From Westminster to the frontline in Afghanistan, the nation paused yesterday to remember the sacrifices made by servicemen and women past and present.
The traditional Armistice Day two-minute silence at 11am was observed across the country and at UK military bases in Helmand Province in southern Afghanistan.
The memorial ceremony at Westminster Abbey followed the deaths earlier this year of the final three veterans of the conflict living in Britain, William Stone (108), Henry Allingham (113) and Harry Patch (111).
Guests included Prime Minister Gordon Brown, Defence Secretary Bob Ainsworth and former premiers Baroness Thatcher and Sir John Major.
The head of the Armed Forces, Air Chief Marshal Sir Jock Stirrup, attended alongside the Chiefs of Staff of the Royal Navy, Admiral Sir Mark Stanhope, the Army, General Sir David Richards, and the Royal Air Force, Air Chief Marshal Sir Stephen Dalton.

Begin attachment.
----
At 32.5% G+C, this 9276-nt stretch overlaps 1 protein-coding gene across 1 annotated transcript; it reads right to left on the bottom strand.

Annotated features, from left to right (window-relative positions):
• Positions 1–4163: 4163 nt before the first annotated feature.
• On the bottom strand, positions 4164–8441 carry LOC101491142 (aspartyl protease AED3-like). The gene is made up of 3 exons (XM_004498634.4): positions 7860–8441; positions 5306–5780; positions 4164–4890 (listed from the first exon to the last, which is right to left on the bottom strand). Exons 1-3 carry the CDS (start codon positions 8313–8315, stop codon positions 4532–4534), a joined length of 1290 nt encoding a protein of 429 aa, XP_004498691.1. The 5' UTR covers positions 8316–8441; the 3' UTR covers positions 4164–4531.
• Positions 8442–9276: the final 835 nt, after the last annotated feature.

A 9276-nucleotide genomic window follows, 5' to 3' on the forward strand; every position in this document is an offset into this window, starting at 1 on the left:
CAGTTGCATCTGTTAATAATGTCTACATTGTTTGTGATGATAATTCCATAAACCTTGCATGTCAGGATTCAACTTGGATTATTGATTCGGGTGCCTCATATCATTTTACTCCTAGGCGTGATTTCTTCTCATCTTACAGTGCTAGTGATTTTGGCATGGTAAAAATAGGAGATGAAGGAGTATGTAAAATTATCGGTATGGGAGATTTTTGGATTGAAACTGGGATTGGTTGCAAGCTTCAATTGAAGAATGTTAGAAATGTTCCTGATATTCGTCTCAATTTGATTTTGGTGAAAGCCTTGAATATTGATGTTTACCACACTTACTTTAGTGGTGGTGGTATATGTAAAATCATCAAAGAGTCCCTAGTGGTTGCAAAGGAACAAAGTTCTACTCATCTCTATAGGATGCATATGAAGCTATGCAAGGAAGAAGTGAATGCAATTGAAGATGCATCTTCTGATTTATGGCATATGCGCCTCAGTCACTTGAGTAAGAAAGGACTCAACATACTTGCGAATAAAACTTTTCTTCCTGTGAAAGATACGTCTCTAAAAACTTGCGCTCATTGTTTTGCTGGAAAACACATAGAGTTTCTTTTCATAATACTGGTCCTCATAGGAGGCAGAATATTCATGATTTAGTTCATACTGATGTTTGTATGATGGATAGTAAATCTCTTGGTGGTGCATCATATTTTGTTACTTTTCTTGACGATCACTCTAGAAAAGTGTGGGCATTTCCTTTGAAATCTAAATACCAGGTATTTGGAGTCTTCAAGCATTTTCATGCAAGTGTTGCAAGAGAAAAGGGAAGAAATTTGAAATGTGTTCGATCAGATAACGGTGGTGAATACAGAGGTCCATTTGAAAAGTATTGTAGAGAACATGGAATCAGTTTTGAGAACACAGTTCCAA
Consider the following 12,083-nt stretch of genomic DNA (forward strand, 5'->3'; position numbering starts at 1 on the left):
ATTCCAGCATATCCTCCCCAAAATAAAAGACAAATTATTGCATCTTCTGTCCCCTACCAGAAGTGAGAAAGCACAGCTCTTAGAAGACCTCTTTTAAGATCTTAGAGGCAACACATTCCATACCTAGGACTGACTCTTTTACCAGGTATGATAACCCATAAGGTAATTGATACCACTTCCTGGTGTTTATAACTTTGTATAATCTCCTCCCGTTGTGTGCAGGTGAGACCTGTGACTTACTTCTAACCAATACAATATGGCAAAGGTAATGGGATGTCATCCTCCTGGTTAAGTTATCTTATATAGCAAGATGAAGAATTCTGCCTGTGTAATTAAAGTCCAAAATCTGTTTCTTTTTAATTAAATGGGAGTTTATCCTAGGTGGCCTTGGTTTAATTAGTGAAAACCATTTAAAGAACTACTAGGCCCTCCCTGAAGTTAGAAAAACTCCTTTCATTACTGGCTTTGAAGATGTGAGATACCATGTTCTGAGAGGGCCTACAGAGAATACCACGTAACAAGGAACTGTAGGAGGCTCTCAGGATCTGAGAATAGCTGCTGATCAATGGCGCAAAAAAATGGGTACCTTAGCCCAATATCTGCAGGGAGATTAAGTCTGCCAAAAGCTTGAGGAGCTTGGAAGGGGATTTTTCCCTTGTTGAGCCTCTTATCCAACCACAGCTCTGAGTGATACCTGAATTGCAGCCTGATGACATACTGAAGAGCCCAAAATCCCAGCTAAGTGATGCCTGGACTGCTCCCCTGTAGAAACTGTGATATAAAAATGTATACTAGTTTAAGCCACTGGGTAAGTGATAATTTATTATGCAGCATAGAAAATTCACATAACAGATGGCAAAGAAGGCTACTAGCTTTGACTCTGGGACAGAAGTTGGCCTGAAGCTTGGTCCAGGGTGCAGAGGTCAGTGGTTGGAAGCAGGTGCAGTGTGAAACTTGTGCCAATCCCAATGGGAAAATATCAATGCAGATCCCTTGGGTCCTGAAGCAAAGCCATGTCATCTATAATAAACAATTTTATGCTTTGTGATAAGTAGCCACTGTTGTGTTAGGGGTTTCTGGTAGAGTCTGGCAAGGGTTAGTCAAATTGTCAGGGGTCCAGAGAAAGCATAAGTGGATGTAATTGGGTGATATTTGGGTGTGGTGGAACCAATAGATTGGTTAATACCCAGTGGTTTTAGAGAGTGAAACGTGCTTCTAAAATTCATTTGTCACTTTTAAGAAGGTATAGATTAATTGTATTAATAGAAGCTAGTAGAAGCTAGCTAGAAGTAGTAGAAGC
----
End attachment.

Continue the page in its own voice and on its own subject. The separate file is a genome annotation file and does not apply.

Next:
The centrepiece of the service was the placing by the Queen of a poppy wreath on the Tomb of the Unknown Warrior.
After the service Mr Brown and his wife Sarah were shown around Westminster Abbey's Field of Remembrance, which is filled with 60,000 small crosses each bearing a poppy to represent people killed in battle. Mr Brown later opened Prime Minister's Questions by paying tribute to those who fought in the First World War.
He told the Commons: “Today is the first Armistice Day we have commemorated since the last surviving members of our Armed Forces, who fought in the First World War, passed from our midst.”